Sports Direct saw its pre-tax profits fall 25% to £140.2m in the six months to 23 October, as both its business and brand take a bashing.
While chief executive Mike Ashley described the last six months as “tough for our people and performance,” and pointed to deteriorating exchange rates, Sports Direct’s chairman Keith Hellawell didn’t hold back in his assessment.
Hellawell claims an “extreme political, union and media campaign waged against this company” had damaged the reputation of the business. He even equated the media’s negative coverage of the retailer with declining sales and a negative morale among Sports Direct’s staff.
To describe 2016 as a difficult year for Sports Direct is perhaps an understatement, after it suffered from a series of high-profile scandals.
In June, the HMRC investigated media claims it paid workers in its Derbyshire warehouse below minimum wage and improperly punished them for turning up late. According to a subsequent report by the Department of Business, Innovation and Skills, staff at the warehouse were “not treated like humans”.
Most recently, the Financial Reporting Council announced it is investigating Sports Direct’s accounts due to its links with a company not properly disclosed in its financial statements. And according to YouGov’s BrandIndex, the retailer’s brand perception scores have plummeted as a result of these scandals.
Over the last 12 months, Sports Direct’s index score, which comprises consumer perceptions of metrics such as quality, value, reputation and satisfaction, has fallen a massive 13 percentage points. Its score of -13.4 means Sports Direct is bottom of a list of 44 British high street retailers, behind even brands that have gone out of business such as 99p Stores (-3) and BHS (-2.3).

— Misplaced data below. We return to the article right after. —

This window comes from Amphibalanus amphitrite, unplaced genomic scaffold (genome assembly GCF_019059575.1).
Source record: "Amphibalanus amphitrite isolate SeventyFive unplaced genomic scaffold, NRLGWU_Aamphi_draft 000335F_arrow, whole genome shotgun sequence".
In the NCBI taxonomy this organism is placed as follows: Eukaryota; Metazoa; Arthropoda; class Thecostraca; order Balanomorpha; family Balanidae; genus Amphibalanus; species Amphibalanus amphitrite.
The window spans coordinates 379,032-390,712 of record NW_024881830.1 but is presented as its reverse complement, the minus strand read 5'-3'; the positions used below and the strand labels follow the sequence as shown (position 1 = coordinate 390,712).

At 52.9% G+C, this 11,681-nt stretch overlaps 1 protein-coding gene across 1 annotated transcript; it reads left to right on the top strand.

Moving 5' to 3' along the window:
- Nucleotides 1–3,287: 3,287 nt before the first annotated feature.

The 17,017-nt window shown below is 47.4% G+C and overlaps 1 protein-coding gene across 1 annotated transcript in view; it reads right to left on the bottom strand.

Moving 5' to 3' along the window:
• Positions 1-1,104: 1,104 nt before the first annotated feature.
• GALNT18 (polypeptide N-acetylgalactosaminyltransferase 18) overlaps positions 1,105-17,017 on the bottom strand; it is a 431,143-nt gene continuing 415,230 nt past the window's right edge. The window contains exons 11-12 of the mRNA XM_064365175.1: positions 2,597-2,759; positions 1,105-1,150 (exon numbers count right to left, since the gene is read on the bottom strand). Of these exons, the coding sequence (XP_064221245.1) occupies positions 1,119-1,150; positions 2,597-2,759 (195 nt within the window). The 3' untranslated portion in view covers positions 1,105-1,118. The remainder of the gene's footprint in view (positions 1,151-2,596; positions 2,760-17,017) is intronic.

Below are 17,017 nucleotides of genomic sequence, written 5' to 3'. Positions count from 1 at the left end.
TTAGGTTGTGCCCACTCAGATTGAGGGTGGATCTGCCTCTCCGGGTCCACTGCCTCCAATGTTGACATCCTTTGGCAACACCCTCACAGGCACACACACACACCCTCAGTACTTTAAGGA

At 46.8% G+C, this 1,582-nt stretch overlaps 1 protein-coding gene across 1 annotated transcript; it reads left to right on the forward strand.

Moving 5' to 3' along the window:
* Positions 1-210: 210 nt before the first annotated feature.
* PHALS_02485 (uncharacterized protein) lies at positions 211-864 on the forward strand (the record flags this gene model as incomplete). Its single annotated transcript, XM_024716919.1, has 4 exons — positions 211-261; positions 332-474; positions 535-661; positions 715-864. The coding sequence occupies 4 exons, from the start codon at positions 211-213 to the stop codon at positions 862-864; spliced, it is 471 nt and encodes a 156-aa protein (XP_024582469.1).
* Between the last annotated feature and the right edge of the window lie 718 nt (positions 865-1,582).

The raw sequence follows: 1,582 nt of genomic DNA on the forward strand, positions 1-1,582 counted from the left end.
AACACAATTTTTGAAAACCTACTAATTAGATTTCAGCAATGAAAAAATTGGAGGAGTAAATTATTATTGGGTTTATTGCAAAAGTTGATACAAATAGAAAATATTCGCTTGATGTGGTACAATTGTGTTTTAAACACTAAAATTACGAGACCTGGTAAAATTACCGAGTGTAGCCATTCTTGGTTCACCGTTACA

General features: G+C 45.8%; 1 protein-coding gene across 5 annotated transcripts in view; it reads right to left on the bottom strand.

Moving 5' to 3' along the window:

Its reputation score has taken even more of a pummelling, falling at a statistically significant rate of 19 percentage points to -34; once again placing it bottom of the table. Customer purchase intent is also falling, down 0.3 percentage points over the last 12 months.
Despite the retailer’s financials being in free-fall, it has emerged Ashley has spent £40.4m on acquiring a new corporate plane for the business. And this type of story will only add to the retailer’s woes, according to George Salmon, an equity analyst at Hargreaves Lansdown.
He told The Guardian: “The tone of Sports Direct’s first half results is conciliatory to its staff, describing them as its number one priority. However, the availability of the group’s new $50m corporate plane for staff hire is probably of little interest to the vast majority.”
In order to turn things around, the retailer must focus on marketing its higher quality sports brands, according to Salmon. “In addition to a new plane to go with the corporate helicopter, Mike Ashley is spending £300m on the group’s store estate,” he adds.
“Ashley’s also moving the focus away from discounts and towards higher quality promotion of desirable brands, evidenced by new deals with Nike and Adidas. Success here could change things, but for now conditions remain challenging and profits have again been revised downwards.”